In the Interstate 4 corridor, between Tampa and Orlando, a number of industrial developers are building or retrofitting projects around the concept of last-mile delivery and incorporating warehousing into supply-chain management.
McCraney Property Co. last November, for one, landed a 207,676-square-foot deal with UPS for its 27 Logistics Park in Davenport, Polk County.
There, UPS took down the entire speculatively developed project for its own last-mile purposes.
In Fort Myers, Maryland-based Knott Realty Group is developing a 27-acre tract known as Meridian Center with more than 200,000 square feet of industrial space aimed at last milers.
Elsewhere in Lee County, an Iowa-based investment firm has begun work on the first buildings in a planned 1.87 million-square-foot industrial park on land adjacent to the Southwest Florida International Airport, where each building will measure about 106,000 square feet.
Premier Airport Park is being specially designed to accommodate last-mile distributors who wish to deliver in the region, says Dan Miller, an executive managing director of land and industrial services with commercial real estate brokerage Colliers International Southwest Florida, who is marketing the 225-acre business park.
Older projects have benefitted from the trend as well.
In Sarasota, U.S. Postal Service and Amazon vendor Milum Inc. last fall purchased a 6,500-square-foot building on 3.5 acres that had once been used by a towing company to meet its last-mile needs.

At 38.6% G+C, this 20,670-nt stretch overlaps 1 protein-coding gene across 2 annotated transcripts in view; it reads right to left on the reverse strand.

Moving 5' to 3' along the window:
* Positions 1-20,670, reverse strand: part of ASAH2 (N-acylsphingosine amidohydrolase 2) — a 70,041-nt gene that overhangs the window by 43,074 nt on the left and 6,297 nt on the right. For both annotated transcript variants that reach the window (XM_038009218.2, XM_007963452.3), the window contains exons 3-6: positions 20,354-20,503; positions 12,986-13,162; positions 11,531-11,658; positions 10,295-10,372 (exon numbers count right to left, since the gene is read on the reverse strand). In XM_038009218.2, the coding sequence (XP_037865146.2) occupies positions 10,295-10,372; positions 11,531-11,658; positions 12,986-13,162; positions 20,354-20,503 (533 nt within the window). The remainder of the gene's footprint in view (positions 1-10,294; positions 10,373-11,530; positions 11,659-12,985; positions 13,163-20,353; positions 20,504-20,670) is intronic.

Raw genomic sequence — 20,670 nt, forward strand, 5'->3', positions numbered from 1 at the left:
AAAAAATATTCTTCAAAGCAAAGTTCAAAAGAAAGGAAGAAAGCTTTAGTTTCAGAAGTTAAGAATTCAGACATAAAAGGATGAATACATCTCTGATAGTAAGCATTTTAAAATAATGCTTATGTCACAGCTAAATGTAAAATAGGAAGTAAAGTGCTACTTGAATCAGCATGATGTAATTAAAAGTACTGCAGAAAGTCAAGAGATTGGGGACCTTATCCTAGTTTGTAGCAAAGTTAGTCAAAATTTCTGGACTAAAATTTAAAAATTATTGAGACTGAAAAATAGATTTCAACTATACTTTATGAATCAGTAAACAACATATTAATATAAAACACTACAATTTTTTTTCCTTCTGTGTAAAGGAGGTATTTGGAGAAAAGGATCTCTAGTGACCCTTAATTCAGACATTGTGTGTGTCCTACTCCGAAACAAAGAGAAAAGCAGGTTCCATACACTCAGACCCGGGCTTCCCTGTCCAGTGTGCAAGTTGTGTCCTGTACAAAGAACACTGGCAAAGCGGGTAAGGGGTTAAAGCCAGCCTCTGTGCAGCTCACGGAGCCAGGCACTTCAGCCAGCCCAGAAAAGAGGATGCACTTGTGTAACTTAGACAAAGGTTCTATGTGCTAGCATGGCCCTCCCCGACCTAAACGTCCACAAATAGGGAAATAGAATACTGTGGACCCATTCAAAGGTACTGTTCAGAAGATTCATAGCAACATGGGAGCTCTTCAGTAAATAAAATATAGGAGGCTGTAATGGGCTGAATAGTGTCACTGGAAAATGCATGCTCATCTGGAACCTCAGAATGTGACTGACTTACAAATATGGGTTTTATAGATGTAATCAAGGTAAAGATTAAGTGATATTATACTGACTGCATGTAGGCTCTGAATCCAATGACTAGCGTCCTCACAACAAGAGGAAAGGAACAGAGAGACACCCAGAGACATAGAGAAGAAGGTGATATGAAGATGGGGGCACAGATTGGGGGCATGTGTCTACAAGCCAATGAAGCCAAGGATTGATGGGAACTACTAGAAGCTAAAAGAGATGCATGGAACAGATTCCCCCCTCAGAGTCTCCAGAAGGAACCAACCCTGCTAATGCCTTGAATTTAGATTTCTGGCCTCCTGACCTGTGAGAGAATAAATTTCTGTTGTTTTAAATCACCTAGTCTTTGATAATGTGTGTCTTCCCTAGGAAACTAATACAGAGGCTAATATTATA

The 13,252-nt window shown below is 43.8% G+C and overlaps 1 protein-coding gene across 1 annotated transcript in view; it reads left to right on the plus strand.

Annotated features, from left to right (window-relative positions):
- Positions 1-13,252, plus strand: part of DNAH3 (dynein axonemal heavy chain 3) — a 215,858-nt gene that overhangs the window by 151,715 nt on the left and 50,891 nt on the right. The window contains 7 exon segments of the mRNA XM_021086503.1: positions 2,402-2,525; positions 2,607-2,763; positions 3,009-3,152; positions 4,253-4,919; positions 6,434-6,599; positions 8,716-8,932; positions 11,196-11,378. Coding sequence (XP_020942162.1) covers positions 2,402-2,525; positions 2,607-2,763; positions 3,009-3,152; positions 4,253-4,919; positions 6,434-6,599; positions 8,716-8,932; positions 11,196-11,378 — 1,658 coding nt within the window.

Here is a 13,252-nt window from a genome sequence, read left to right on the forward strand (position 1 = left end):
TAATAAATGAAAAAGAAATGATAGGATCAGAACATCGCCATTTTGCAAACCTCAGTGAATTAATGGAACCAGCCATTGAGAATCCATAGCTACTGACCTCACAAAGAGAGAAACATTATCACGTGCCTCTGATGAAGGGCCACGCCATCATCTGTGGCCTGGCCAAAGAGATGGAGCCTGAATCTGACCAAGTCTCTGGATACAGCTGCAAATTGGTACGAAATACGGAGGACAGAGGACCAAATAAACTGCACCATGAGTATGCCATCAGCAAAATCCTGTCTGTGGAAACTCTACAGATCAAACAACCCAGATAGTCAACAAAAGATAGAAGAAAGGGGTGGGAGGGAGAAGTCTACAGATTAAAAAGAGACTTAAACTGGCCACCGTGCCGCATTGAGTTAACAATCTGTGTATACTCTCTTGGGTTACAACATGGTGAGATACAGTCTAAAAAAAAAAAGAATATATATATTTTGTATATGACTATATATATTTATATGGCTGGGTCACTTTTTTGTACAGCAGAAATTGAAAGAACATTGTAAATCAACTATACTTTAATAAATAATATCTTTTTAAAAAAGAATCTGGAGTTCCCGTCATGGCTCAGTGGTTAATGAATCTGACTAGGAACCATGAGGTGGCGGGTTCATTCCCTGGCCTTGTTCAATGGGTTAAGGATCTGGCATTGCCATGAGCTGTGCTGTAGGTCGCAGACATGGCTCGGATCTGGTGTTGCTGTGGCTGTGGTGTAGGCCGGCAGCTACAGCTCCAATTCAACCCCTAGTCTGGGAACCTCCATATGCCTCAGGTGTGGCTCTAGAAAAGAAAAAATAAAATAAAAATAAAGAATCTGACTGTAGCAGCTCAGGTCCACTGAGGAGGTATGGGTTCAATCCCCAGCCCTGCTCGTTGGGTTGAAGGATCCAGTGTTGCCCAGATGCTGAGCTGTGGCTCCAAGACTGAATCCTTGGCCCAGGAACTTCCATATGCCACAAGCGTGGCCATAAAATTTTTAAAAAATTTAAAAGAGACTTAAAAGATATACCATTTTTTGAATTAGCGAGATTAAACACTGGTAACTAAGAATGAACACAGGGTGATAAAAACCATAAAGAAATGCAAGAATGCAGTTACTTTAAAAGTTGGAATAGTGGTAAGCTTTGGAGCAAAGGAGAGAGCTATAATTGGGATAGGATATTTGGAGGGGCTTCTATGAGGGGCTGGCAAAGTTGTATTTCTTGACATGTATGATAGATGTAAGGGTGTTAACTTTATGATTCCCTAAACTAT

And in Fort Myers, Amazon leased 60,000 square feet — the largest new industrial deal of 2018 in the city — for a last-mile hub in the Airport Woods Commerce Center.
But not every older, or even well located, industrial property can be rehabilitated for last-mile shipping.
One major challenge centers around parking, for both cars and tractor trailers, and the need for adequate land for both associated with last-mile logistics.
“The majority of the buildings built in recent decades were meant to maximize building area and not the ability to park vehicles,” says Ian Black Real Estate Partner Nick DeVito, who negotiated the Milum deal last year.
Milum, in fact, was drawn to its 3950 N. Osprey Ave. property because the 3.5 acres contained adequate parking.
Knott Realty, too, is designing Meridian with “extra parking” for fleet trucks and the like.
“There are a lot of warehouses out there, but there are also a lot of dysfunctional warehouses out there, too,” says Keating.
At Tampa Fulfillment Center, Keating is baking in a pair of parking fields that can be modified for specific tenants’ needs.
“One of the issues that traditional industrial development has grappled with is adequate parking and also with the fact that cars tend to back up,” says Jackson, a director of industrial and land brokerage with Cushman & Wakefield.
“The way Tampa Fulfillment Center has been designed, there are separate areas for ingress and egress, so vehicles don’t have to stack up or wait while others load up or enter or exit,” says Jackson. “That’s going to make a big difference for users.”